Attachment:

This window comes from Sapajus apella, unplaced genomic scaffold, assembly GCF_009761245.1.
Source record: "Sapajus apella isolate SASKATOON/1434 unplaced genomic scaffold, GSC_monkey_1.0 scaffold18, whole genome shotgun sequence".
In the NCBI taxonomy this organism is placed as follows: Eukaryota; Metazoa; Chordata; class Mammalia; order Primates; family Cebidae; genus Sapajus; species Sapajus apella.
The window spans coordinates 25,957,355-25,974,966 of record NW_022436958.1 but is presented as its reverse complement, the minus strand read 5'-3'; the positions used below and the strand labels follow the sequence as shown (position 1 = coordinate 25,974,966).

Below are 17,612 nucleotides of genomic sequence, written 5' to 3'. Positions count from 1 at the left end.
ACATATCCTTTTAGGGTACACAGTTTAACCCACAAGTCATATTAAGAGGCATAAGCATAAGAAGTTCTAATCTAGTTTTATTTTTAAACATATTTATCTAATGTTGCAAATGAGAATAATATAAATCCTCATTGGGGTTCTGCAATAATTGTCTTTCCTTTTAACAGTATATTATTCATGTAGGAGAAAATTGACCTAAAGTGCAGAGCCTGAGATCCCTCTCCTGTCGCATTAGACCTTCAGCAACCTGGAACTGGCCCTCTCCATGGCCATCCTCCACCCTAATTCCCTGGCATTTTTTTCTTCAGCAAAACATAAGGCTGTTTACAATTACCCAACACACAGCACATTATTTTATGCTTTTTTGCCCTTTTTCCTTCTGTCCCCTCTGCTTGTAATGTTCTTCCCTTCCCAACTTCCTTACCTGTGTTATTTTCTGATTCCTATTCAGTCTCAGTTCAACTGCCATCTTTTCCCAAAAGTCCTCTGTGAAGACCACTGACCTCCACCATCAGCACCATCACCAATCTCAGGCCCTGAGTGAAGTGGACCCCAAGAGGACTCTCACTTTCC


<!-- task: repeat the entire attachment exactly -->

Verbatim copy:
This window comes from Sapajus apella, unplaced genomic scaffold, assembly GCF_009761245.1.
Source record: "Sapajus apella isolate SASKATOON/1434 unplaced genomic scaffold, GSC_monkey_1.0 scaffold18, whole genome shotgun sequence".
In the NCBI taxonomy this organism is placed as follows: Eukaryota; Metazoa; Chordata; class Mammalia; order Primates; family Cebidae; genus Sapajus; species Sapajus apella.
The window spans coordinates 25,957,355-25,974,966 of record NW_022436958.1 but is presented as its reverse complement, the minus strand read 5'-3'; the positions used below and the strand labels follow the sequence as shown (position 1 = coordinate 25,974,966).

Below are 17,612 nucleotides of genomic sequence, written 5' to 3'. Positions count from 1 at the left end.
ACATATCCTTTTAGGGTACACAGTTTAACCCACAAGTCATATTAAGAGGCATAAGCATAAGAAGTTCTAATCTAGTTTTATTTTTAAACATATTTATCTAATGTTGCAAATGAGAATAATATAAATCCTCATTGGGGTTCTGCAATAATTGTCTTTCCTTTTAACAGTATATTATTCATGTAGGAGAAAATTGACCTAAAGTGCAGAGCCTGAGATCCCTCTCCTGTCGCATTAGACCTTCAGCAACCTGGAACTGGCCCTCTCCATGGCCATCCTCCACCCTAATTCCCTGGCATTTTTTTCTTCAGCAAAACATAAGGCTGTTTACAATTACCCAACACACAGCACATTATTTTATGCTTTTTTGCCCTTTTTCCTTCTGTCCCCTCTGCTTGTAATGTTCTTCCCTTCCCAACTTCCTTACCTGTGTTATTTTCTGATTCCTATTCAGTCTCAGTTCAACTGCCATCTTTTCCCAAAAGTCCTCTGTGAAGACCACTGACCTCCACCATCAGCACCATCACCAATCTCAGGCCCTGAGTGAAGTGGACCCCAAGAGGACTCTCACTTTCC